Moving up from being a band member to being the leader?

Discussion in 'Music to Your Ears' started by DADGAD, Jun 18, 2021.

  1. DADGAD

    DADGAD Friend of Leo's

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    Peter Gabriel was the original frontman for Genesis. When Peter left the band, Genesis did quite well when the drummer, Phil Collins, took the lead singer spot. Has this happened with any other bands?

    Four years ago at church, I was a guitarist. But I was offered the music director slot when the last leader left to join the Marines. It has worked out well.

    Now with my classic rock band, the lead singer/acoustic guitar just sold his house and is moving out of state. The other members and I want to keep the band together. It looks like I may have to move up to the front man slot. I hesitate to lead because I enjoy just playing guitar with exceptional musicians. I get to let down my hair and just rock out without being responsible for holding it all together. I think it will be much more work.

    Any suggestions for making the transition? Stories, wisdom and experiences are much appreciated.
     
  2. schmee

    schmee Doctor of Teleocity Ad Free Member

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    Be prepared to no longer spend time loving music but instead mostly;
    schmoozing,
    making posters,
    following where new music events are opening up,
    contacting club managers via phone/email/FB message,
    recontacting club managers via phone/email/FB message,
    coming up with set lists,
    organizing rehearsals,
    recontacting club managers via phone/email/FB message,
    reminding slacker musicians that may or may not show up for rehearsal to be there,
    finding replacements for musicians that cant make a gig,
    suggesting new songs,
    recontacting club managers via phone/email/FB message,
    telling people they can't sing that song well enough,
    going to the bank ahead of time to get cash for your musicians when the venue is paying by check,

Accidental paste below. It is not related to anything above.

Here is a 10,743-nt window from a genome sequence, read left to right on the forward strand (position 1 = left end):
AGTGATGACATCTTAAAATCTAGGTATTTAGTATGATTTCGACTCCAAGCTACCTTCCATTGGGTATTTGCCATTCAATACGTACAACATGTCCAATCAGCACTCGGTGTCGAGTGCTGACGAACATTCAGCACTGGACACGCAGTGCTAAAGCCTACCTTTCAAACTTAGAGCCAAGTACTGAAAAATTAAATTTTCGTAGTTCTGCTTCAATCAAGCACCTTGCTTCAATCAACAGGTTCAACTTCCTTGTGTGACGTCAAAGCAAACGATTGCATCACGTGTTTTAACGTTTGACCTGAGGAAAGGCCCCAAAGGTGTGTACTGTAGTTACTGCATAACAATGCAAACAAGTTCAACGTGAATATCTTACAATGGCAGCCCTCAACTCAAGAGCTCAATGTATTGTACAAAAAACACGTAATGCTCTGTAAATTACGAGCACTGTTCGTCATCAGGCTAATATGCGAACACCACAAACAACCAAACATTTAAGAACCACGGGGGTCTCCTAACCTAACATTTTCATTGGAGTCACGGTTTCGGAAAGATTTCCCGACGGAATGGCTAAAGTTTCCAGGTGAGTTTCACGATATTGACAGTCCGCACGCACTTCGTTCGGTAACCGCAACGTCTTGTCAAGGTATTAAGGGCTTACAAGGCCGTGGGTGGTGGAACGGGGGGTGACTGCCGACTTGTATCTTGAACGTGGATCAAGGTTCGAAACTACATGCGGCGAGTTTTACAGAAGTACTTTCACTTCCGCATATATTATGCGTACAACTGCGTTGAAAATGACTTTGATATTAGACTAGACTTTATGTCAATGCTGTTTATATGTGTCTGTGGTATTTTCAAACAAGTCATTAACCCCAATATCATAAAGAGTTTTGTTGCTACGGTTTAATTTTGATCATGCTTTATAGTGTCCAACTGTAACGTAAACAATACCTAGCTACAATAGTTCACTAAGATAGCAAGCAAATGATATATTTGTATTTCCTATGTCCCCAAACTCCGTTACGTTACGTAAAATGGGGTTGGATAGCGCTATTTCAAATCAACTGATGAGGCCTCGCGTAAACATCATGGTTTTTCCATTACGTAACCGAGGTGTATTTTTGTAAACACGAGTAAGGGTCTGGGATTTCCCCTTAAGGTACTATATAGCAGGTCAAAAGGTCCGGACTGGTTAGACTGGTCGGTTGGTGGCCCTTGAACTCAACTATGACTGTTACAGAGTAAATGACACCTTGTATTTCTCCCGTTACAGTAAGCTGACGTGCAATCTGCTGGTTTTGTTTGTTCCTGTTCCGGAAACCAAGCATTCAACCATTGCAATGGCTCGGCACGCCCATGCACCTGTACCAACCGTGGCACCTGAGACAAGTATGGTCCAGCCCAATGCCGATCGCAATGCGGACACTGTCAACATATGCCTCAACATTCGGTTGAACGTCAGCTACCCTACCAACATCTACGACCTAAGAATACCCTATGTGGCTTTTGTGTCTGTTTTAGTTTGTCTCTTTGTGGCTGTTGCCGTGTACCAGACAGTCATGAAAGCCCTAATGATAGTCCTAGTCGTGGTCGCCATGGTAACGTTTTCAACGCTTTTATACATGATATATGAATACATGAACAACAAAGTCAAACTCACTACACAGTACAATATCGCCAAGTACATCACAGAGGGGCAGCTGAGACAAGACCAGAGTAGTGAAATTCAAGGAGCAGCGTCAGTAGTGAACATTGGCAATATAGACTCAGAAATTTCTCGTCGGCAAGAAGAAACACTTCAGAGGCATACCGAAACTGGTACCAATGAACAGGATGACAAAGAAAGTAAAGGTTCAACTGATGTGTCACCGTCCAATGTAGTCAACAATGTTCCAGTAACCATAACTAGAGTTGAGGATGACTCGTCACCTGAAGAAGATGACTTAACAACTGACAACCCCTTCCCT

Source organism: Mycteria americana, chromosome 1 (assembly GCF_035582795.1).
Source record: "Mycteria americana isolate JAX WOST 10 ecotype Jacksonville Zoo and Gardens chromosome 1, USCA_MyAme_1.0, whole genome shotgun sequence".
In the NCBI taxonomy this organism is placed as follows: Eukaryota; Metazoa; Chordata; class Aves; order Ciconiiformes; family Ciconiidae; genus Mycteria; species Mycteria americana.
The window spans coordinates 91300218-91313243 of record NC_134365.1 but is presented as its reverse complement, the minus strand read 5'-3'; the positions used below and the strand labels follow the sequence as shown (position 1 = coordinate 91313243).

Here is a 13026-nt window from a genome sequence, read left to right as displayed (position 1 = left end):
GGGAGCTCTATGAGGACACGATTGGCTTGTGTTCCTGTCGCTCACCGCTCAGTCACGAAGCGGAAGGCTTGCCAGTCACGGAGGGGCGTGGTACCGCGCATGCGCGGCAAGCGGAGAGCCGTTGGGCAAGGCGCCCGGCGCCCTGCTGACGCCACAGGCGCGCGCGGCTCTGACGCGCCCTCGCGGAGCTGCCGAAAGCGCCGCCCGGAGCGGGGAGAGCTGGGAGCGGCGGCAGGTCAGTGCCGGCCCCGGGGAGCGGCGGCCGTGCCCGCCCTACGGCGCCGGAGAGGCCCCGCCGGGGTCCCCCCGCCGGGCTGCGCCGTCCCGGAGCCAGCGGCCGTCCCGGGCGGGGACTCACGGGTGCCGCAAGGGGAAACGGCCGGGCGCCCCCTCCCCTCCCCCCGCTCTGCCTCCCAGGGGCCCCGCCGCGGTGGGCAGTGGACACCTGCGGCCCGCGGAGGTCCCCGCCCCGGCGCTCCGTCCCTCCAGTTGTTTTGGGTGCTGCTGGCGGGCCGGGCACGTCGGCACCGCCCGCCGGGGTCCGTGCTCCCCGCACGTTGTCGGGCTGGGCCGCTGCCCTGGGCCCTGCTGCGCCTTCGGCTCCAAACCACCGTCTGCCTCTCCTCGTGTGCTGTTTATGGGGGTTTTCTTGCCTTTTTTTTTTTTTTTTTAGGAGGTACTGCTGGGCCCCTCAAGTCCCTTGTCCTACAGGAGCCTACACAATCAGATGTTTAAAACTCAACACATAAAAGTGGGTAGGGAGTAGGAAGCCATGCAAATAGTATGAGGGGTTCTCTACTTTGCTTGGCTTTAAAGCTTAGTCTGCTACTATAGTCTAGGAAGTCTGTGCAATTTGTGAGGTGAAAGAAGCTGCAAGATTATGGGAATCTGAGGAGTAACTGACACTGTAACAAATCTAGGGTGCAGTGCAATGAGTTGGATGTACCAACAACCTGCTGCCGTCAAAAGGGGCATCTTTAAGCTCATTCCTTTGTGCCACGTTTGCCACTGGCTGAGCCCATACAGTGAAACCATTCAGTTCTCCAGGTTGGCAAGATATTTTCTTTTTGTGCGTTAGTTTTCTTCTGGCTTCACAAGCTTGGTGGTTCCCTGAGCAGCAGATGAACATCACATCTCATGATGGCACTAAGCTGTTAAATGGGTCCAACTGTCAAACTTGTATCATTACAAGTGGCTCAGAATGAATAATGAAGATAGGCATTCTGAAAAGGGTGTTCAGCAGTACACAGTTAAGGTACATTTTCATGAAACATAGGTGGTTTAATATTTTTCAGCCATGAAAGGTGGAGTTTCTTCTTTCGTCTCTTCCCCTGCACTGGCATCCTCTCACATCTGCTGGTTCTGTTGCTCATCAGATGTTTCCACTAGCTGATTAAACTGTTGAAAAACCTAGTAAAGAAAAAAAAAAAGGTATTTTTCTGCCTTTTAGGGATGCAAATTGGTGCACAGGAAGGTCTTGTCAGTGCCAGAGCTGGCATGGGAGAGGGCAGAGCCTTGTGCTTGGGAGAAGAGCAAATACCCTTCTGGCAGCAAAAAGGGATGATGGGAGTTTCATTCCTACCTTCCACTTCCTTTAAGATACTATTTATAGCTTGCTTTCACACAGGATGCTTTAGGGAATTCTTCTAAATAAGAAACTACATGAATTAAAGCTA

etc etc etc
     
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  3. _MementoMori_

    _MementoMori_ Tele-Afflicted

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    Nice try, Big Brother.
    Jerry Cantrell of Alice in Chains took lead vocals for a while after Layne Staley's death. AiC was always Jerry's band, though, and he sang on their releases when Layne was still alive too. I love him and personally would've been fine with him permanently assuming lead vocals. It just has to be really difficult to sing and play lead guitar.
     
    Last edited: Jun 18, 2021
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  4. Matt Sarad

    Matt Sarad Tele-Afflicted

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  5. ReverendRevolver

    ReverendRevolver Friend of Leo's

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    That's a bit different though;

    AiC always had Jerry singing and it interacted very well with Laynes voice. Layne has that distinctive alternative type voice, whereas Jerry had a more normal sound, which worked out great for all the harmonizing and trading off.
    I agree that once layne died jerry could have just handled vocal duties.
     
  6. JL_LI

    JL_LI Poster Extraordinaire

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    Front man and band leader are two different things, apart from the ego of course. A band leader is a manager first and foremost. The band leader hires and fires and keeps everyone on task. This isn’t necessarily autocratic. The best way to get band mates to buy in is to hear them out and allow them to have at least some say on execution. You can delegate tasks. In fact you should because this also encourages your band mates to buy in, but ultimately, the leader is responsible. Be sure you understand the job and are willing to take on the responsibility before you take it on.
     
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  7. Beachbum

    Beachbum Friend of Leo's

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    That's the truth of it in a nutshell. My rule of thumb has always been that if the band needs a leader I'm in the wrong band and I'm playing with the wrong pickers. A band is a lot like a marriage. If all parties have the same tastes, goals and expectations then you're going to make it. If not then a so called "leader" isn't going to be able to fix that to any ones satisfaction. I don't lead and I don't follow. I just look for folks who are going in my direction until they aren't and then it's time to move on.
     
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